Rails to Trails: The World’s Best Ski Trains
Before there were Subarus and SUVs to drive up harrowing mountain passes, skiers relied on railroads to get to some of their favorite ski destinations. In fact, for the better part of 140 years, downhill enthusiasts followed the rails to some of the world's most iconic ski locales.
And while cars remain the obvious mode of transport to the slopes, ski trains are making a comeback, offering convenience, efficiency, and a little bit of style in the toughest of travel terrain. Some old, some new, here are five of the world’s best train-serviced ski options.
Switzerland’s Glacier Express
Travels between: Zermatt and St. Moritz
Dubbed “the greatest ski transportation in the world” by Powder Magazine, the Glacier Express runs 186 miles between the iconic ski centers of Zermatt and St. Moritz in the Swiss Alps. The journey averages just about seven-and-a-half hours, but it's broken up with stops at several other small (by European standards) resorts, including Andermatt and hidden powder gem, Disentis. And while the skiing is legendary, the train ride itself threatens to steal the show, as Switzerland’s modern engineering marvel winds up and over alpine passes and through entire mountains.
Whitefish Ski Train
Travels between: Seattle, WA/Portland, OR, and Whitefish, MT
The Wild West may have been tamed over a century ago, but that doesn’t mean there isn’t a little cowboy left in those hills. The Whitefish Ski Train serves testament to that, shuttling the techie outdoors crowd from both Portland and Seattle to the wild fringes of Whitefish, Montana, and some of the lightest powder skiing in North America. Leave the city mid-afternoon and unwind in the train’s dining and sleeping cabins before waking up in cowboy country to the promise of deep turns on a less-than-deep budget in one of Big Sky Country’s coolest mountain towns.
Travels between: Tokyo and Nagano
Combining two of Japan’s most defining features, lightning quick train transport and impossibly deep skiing, the Shinkansen (better known to Americans as the Japanese bullet train) is a bucket-list ride for anyone skiing the Land of the Rising Sun. Enjoy a few days poking around Tokyo before loading up on one of the many bullet trains leaving from the nation’s capital. Ninety minutes and 250 miles later, you’ll disembark in the winter wonderlands of Nagano, site of the 1998 Olympics and some of Japan’s steepest terrain. A JR East Pass traditionally accesses the resorts of Hakuba, Gala Yuzawa, and Nozawa (also home to a hot springs resort), while offering lift ticket discounts for anyone buying passes at the train station.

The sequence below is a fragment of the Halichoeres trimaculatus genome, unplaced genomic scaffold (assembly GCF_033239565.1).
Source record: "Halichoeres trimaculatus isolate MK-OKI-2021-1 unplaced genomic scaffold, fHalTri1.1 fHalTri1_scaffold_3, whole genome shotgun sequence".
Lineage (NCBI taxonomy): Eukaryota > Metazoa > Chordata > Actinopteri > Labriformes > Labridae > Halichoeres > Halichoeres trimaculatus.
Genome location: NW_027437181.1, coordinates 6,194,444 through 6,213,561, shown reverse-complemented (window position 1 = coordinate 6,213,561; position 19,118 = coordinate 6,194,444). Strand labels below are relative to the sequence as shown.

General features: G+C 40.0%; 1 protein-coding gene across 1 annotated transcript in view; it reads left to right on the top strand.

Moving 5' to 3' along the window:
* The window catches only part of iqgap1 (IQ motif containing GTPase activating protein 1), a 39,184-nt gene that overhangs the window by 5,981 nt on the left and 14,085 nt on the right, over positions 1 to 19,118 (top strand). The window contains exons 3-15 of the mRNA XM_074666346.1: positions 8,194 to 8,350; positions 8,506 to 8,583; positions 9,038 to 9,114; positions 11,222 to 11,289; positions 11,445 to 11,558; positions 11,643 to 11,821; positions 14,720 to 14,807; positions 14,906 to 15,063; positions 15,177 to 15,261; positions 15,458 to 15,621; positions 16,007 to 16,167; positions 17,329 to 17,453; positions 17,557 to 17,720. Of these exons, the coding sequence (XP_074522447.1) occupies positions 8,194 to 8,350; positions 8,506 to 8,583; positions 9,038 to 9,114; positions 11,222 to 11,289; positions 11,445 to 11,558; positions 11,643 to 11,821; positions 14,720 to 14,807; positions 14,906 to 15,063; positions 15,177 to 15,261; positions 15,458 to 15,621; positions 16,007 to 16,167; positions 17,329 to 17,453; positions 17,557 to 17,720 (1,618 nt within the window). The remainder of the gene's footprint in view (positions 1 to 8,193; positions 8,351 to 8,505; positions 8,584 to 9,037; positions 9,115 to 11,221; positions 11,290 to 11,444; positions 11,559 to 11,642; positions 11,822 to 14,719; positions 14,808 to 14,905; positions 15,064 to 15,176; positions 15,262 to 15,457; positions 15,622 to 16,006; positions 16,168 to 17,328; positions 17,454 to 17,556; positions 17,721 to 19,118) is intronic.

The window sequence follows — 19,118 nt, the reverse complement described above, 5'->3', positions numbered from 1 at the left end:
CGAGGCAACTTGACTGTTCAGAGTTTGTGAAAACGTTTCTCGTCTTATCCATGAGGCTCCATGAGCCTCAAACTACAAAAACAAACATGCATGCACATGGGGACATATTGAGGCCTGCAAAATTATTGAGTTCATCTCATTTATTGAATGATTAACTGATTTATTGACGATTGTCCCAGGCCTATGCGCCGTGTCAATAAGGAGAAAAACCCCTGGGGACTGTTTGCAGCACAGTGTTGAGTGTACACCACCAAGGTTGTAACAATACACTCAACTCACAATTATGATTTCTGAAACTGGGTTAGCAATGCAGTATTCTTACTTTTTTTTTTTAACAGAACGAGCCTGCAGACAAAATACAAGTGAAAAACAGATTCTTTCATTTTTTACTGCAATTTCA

Amtrak Vermonter/Ethan Allen Express
Travels between: Washington, DC and St. Albans, VT (Vermonter); New York City and Rutland, VT (Ethan Allen Express)
Never fear, East Coast skiers and riders, there is a train with your name written all over it. Running straight through the heart of the Big Apple, the Amtrak Ethan Allen Express and Vermonter scoot into the heart of Vermont’s Green Mountains every day of the week, depositing winter enthusiasts close to staple destinations like Killington and Mount Snow. Both resorts offer a complimentary bus system that connect directly to base areas and lodging, making the weekend warrior commute a relaxed affair.
Travels between: London, England and the French Alps
One of the more ambitious train options for skiers, the Eurostar line brings the French Alps a little closer to home, shuttling snow-savvy Brits to a collection of big name resorts in the south of France. In eight-and-a-half hours, riders can go from the soggy streets of Londontown to the legendary slopes of Val Thorens, Meribel, Tignes, and host of other resorts considered some of the best in Europe. Skis and boards travel free and most of these specialty trains are overnight, providing quality access to skiing minus the transit lag.
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